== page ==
PCI Right After CABG: How Bad Can it Be?

In-hospital PCI right after CABG is extremely rare, but it does increase morbidity, mortality and costs significantly.

It is still unclear what predictors can be modified to prevent these very early angiography and angioplasty procedures in patients that generally leave the OR with visible EKG changes. Graft failure, distal vascular bed quality, technical error or maybe simply spasm caused by manipulation.


Fortunately, every once and again, we are presented with recovering patients with ST elevation right out of surgery and there is no alternative but to take them to the cath lab.

Read also: TAVR Learning Curve and Volume-Outcomes Relationship Plateau.

In general, when ST elevation is in the inferior leads (DII, DIII, aVF) we find patent grafts that, most probably, stem from a badly purged system and a resulting air embolism.


Quite different are the cases when ST elevation is anterior; here in general, we see problems such as occluded mammary arteries, spasmed anterior descending arteries and a bad vascular bed, etc. Nitroglycerin should be the first course of action, seeing as PCI on such recent anastomosis involves a high risk of rupture.


This study included 554987 patients, 24503 (4.4%) were suspected of having acute ischemia and received an angiography after surgery. Other 14323 also required PCI.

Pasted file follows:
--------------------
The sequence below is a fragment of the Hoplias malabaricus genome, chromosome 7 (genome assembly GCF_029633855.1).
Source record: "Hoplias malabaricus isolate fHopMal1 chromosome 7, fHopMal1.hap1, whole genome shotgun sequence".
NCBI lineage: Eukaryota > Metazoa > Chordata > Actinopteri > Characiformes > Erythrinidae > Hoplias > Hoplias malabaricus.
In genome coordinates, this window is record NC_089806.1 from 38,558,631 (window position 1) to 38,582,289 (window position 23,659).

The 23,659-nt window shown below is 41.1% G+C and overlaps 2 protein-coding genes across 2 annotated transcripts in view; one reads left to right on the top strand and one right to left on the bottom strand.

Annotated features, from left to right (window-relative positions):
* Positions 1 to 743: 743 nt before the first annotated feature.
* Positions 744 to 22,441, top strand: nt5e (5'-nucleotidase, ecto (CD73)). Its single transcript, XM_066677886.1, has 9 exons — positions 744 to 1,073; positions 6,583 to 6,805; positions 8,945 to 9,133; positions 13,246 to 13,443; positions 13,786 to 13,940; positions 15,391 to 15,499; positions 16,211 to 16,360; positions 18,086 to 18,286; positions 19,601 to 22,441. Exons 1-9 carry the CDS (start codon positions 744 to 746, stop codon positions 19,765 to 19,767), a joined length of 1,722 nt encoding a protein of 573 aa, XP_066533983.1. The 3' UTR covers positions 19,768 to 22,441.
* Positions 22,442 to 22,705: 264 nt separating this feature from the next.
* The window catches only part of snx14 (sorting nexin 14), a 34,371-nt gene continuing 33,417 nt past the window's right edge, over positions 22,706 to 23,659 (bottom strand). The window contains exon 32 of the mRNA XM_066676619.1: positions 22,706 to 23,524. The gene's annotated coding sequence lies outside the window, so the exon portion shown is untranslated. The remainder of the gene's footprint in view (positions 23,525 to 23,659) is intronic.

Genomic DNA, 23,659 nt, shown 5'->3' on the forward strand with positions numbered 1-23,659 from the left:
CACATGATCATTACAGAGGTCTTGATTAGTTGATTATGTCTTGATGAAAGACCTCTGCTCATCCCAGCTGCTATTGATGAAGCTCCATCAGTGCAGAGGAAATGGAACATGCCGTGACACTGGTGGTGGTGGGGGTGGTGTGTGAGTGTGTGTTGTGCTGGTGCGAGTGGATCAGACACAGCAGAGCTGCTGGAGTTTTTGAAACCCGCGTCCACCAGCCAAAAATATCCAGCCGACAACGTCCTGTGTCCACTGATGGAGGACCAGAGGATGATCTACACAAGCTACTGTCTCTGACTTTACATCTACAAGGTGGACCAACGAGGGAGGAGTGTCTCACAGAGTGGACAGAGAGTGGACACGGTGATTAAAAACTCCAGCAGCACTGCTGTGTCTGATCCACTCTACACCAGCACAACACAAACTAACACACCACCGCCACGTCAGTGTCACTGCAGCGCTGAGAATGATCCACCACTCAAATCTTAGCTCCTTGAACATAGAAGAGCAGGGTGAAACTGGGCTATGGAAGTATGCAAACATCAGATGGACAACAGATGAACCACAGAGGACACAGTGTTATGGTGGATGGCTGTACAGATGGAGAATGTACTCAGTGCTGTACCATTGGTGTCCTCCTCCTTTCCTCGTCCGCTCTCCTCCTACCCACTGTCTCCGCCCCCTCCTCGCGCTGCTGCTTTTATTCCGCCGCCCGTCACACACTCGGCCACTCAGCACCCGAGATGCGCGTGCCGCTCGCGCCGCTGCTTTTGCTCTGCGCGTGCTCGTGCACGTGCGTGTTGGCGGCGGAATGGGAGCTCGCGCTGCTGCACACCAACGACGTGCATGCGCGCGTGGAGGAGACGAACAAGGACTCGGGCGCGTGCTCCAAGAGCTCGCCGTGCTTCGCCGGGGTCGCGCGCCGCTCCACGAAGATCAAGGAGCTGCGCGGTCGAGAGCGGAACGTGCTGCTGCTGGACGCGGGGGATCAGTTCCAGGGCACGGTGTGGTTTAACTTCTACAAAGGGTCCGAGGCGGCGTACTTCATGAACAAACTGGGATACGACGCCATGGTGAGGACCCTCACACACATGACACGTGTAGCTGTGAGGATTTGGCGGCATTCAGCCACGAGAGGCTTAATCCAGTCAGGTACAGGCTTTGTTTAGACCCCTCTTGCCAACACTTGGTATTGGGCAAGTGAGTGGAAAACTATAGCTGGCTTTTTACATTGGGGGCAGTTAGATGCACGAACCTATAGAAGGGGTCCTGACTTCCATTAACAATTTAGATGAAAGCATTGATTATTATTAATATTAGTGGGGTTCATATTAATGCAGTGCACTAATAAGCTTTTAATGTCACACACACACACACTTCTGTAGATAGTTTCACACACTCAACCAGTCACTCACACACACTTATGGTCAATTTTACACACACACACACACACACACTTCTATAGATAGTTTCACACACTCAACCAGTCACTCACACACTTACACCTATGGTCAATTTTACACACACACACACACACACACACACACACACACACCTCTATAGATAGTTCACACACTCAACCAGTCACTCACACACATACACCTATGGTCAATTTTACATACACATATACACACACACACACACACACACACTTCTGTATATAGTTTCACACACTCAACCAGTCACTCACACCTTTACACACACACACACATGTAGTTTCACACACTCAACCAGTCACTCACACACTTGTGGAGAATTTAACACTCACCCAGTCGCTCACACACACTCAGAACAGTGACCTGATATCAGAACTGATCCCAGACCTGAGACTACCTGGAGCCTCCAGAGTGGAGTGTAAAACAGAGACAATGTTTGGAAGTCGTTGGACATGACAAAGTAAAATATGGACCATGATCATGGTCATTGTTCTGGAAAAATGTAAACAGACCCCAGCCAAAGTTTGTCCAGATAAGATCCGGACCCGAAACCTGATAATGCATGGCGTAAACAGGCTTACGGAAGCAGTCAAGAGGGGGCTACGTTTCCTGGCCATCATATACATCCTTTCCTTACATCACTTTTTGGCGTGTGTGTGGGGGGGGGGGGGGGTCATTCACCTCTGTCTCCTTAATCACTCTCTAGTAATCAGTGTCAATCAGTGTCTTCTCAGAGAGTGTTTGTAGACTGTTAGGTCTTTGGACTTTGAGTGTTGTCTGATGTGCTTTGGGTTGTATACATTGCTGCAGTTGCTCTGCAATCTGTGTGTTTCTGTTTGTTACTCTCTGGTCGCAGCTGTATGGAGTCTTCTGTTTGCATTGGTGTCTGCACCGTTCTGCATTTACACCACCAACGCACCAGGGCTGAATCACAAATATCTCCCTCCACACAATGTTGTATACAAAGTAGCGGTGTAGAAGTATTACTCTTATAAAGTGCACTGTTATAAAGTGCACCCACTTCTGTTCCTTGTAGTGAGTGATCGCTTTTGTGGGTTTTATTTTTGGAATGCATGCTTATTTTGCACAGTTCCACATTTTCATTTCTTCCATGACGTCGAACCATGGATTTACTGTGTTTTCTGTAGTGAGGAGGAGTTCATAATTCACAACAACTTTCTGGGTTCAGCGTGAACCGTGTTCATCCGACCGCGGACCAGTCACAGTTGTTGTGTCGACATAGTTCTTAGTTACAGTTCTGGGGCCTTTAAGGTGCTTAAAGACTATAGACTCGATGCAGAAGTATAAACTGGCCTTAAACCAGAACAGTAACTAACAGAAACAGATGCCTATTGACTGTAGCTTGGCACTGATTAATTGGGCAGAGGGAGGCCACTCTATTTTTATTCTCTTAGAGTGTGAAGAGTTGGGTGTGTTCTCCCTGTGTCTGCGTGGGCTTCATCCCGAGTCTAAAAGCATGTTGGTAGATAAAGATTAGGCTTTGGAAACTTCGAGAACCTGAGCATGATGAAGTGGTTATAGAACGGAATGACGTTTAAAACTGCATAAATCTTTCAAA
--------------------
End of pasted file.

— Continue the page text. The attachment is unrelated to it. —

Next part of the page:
Read also: EXCEL Outcomes: PCI vs CABG in Patients with Prior Cerebrovascular disease.

In the PCI group, mortality was two times higher than in patients with no signs of post CABG ischemia (5.1% vs. 2.7%; p<0.001). The problem was seen not only in increased mortality, but also in increased stroke (2.1% vs. 1.6%; p<0.001), increased acute kidney failure (16% vs. 12.3%; p<0.001) and infection complications.


It also increased hospital stay, and in turn increased costs by 50%.


Non-elective and off-pump surgery were predictors of post CABG PCI.



Immediate post CABG PCI is quite uncommon, but it significantly increased morbidity, mortality and costs. Further studies should focus on the way to reduce modifiable risk factors to prevent these events from happening.


Original title: Incidence, Predictors, and Outcomes of In-Hospital Percutaneous Coronary Intervention Following Coronary Artery Bypass Grafting.

Reference: Fahad Alqahtani et al. J Am Coll Cardiol 2019;73:415–23.

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